Several parameters need to be set for running BAIST and ISTANR. We set the step size c = 1, and the scale factor of the threshold in Equation (9) s = 10 in the first 10 iterations, and s = 3 in the rest of the iterations because of the presence of more noise in the early iterations. The 3D wavelet transform Γ 3 D is composed of 2D bior1.5 and 1D Haar. To construct 3D groups by stacking similar patches, we need to set the following parameters: the size of each patch is 8 × 8; the size of the window for searching matched patches is 25 × 25; the number of best-matched patches is 16; and the sliding step to process every next reference patch is set to six. For BAIST, a wide range of choices of parameters b1, b2, …, bB is available to achieve improvements; in our experiments, we set b1 = 0.9, b2 = 0.7, b3 = 0.4, b4 = 0.3, and backtracking is adopted after 10 iterations. We set the maximum iterations K = 10 for Turbo-AMP, K = 100 for BM3D-CS, and K = 50 for the rest of the algorithms. For the algorithms except for BAIST and ISTANR, the default settings in their codes are used.

4.1. Average PSNR Evaluation

In the experiments, we generated CS measurements by randomly sampling the Fourier transform coefficients of input images by following the previous works [1,3]. The average PSNR results from running each image five times are shown in Figure 3. From Figure 3, one can see that (1) four nonlocal sparsity-based methods, BAIST, ISTANR, D-AMP, and BM3D-CS, performed better than the others; (2) the highest PSNR results were achieved by the proposed algorithm BAIST, the average PSNR gains of which, compared to the next-best algorithm D-AMP, can be as much as 0.71 dB; (3) through the use of backtracking, BAIST outperformed its original IST version ISTANR by 0.83 dB on average; (4) and the standard deviations of all algorithms at low sampling ratios were much greater than the ones at high sampling ratios because the randomness is higher at low sampling ratios. These results validate the superiority of BAIST in objective quality and the effectiveness of backtracking.

4.2. Visual Quality and Runtime Evaluation on Boat Image

For better quality perception, experiments performed on the boat image presented similar PSNR results, shown in Figure 4. The CPU time vs. PSNR and the iteration number vs. PSNR of different algorithms carried out on the boat image with 20% sampling are presented in Figure 5 and Figure 6, respectively. The corresponding recovered images are given in Figure 7. From Figure 7, we can clearly see that four nonlocal sparsity-based methods are still better than the others. Among them, BAIST enjoyed great advantages over ISTANR in producing a clearer image, e.g., on the area of the prow, due to the backtracking strategy. The reconstructed boat image of BAIST and D-AMP was close to some degree at 20% sample rates, but BAIST was still clearer than D-AMP with a zoomed-in version, also achieving higher PSNR results after 19 s as shown in Figure 5, and after 34 iterations as shown in Figure 6. Besides, for BM3D-CS with more iterations, its results are presented for every two iterations in Figure 6. The superiority of the proposed algorithm in visual quality and runtime could be demonstrated by these results.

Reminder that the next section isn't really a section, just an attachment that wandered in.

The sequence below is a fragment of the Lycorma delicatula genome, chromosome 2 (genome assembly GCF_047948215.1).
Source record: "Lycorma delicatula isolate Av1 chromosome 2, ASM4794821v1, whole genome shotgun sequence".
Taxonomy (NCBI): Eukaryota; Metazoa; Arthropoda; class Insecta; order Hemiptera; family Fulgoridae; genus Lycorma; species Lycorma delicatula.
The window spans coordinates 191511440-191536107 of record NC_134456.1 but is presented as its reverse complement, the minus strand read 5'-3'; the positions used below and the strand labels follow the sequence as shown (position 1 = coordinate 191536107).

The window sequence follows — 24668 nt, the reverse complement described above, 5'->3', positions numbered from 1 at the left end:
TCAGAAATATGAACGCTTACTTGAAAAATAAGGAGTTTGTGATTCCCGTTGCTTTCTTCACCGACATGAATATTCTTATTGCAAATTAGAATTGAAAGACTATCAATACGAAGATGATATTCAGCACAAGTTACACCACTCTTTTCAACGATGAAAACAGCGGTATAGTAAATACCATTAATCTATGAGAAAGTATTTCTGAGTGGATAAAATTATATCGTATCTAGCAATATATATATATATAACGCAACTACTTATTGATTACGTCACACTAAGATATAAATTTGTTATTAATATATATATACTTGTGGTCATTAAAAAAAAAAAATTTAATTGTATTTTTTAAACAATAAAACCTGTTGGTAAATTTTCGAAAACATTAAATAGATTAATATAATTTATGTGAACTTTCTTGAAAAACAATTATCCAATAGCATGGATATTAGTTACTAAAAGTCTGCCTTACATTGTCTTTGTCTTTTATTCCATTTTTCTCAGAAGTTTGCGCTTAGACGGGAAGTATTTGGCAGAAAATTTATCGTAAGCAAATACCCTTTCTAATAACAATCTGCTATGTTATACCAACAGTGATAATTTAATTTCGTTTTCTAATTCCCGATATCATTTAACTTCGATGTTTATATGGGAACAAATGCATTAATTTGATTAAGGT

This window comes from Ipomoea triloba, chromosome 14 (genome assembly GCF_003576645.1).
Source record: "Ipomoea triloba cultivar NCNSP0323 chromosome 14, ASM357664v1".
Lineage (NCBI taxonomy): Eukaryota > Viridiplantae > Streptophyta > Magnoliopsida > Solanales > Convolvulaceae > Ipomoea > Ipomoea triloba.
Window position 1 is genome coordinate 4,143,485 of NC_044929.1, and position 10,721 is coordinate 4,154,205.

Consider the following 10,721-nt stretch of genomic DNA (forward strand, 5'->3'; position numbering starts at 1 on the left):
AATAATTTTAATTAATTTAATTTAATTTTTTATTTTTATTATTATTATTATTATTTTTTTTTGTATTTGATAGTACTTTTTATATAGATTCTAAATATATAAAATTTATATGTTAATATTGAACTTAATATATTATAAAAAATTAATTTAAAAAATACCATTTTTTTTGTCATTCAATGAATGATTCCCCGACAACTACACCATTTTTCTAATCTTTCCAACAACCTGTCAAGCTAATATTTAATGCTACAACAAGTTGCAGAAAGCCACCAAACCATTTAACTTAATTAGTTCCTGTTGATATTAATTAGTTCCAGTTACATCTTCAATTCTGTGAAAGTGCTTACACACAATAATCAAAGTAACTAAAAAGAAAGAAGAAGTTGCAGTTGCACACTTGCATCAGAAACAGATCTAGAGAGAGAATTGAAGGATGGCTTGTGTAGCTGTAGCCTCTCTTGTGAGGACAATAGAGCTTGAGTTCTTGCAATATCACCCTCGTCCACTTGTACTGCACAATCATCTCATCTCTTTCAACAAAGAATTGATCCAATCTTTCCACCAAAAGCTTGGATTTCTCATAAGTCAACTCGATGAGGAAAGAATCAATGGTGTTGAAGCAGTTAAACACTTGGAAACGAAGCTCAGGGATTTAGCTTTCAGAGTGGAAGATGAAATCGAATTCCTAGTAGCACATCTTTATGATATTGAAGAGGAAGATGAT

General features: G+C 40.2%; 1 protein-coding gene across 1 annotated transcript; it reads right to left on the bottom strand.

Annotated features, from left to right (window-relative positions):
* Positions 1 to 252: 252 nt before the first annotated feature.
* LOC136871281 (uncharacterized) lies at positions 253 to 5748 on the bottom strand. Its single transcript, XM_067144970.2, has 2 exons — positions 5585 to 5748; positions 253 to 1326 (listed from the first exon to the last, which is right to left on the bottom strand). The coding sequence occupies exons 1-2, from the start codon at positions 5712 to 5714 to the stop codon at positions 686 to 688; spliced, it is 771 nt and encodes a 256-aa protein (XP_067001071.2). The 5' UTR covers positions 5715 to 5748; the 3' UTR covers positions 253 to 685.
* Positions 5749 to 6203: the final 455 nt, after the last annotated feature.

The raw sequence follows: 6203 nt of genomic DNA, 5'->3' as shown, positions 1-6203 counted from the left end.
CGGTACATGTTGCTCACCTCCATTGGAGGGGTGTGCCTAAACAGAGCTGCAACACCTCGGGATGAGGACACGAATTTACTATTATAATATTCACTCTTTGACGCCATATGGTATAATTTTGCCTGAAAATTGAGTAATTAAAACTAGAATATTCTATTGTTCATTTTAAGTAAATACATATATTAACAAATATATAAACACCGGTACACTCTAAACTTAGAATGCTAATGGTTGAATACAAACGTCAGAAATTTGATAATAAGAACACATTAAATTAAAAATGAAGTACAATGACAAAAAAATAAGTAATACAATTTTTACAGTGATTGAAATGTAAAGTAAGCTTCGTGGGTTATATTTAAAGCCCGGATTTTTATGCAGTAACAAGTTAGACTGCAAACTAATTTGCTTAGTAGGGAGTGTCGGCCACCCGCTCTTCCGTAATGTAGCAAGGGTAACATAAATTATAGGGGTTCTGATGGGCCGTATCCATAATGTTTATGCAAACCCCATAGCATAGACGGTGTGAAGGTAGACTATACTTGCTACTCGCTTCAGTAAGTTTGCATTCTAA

5. Conclusions

A new iterative regularization method for image compressive sensing recovery is proposed in this paper. By adapting a simple backtracking constraint to the IST method, the proposed method BAIST can flexibly add back some details that are filtered out incorrectly in the previous processing, and hence gives a much better reconstruction performance than the tested IST method ISTANR. Also, it is very appropriate for image CS reconstruction applications since a nonlocal wavelet thresholding method with an adaptive threshold is able to achieve high enough degree of sparsity. In the experiments, our algorithm was shown to outperform six excellent algorithms in reconstruction quality, and also achieved a competitive advantage in runtime.


This work is partially supported by the National Natural Science Foundation of China (No. 61327005, No. 61302120) and the Specialized Research Fund for the Doctoral Program of Higher Education (No. 20130172120045). The authors also gratefully acknowledge the helpful comments and suggestions of the reviewers, which have improved the presentation.

Author Contributions

Lingjun Liu and Zhonghua Xie conceived and designed the experiments; Zhonghua Xie performed the experiments; Lingjun Liu and Jiuchao Feng analyzed the data; Lingjun Liu wrote the paper. All authors have read and approved the final manuscript.

Conflicts of Interest

The authors declare no conflict of interest.


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Figure 1. Visual intermediate results of ISTANR (a) and BAIST (b).
Figure 1. Visual intermediate results of ISTANR (a) and BAIST (b).
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Figure 2. The 20 widely used test images.
Figure 2. The 20 widely used test images.
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Figure 3. Average PSNR at different sample rates.
Figure 3. Average PSNR at different sample rates.
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Figure 4. Average PSNR on boat image at different sample rates.
Figure 4. Average PSNR on boat image at different sample rates.
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Figure 5. CPU time vs. PSNR on boat image with 20% sampling.
Figure 5. CPU time vs. PSNR on boat image with 20% sampling.
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Figure 6. Iteration no. vs. PSNR on boat image with 20% sampling.
Figure 6. Iteration no. vs. PSNR on boat image with 20% sampling.
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Figure 7. Visual results on boat image with 20% sampling.
Figure 7. Visual results on boat image with 20% sampling.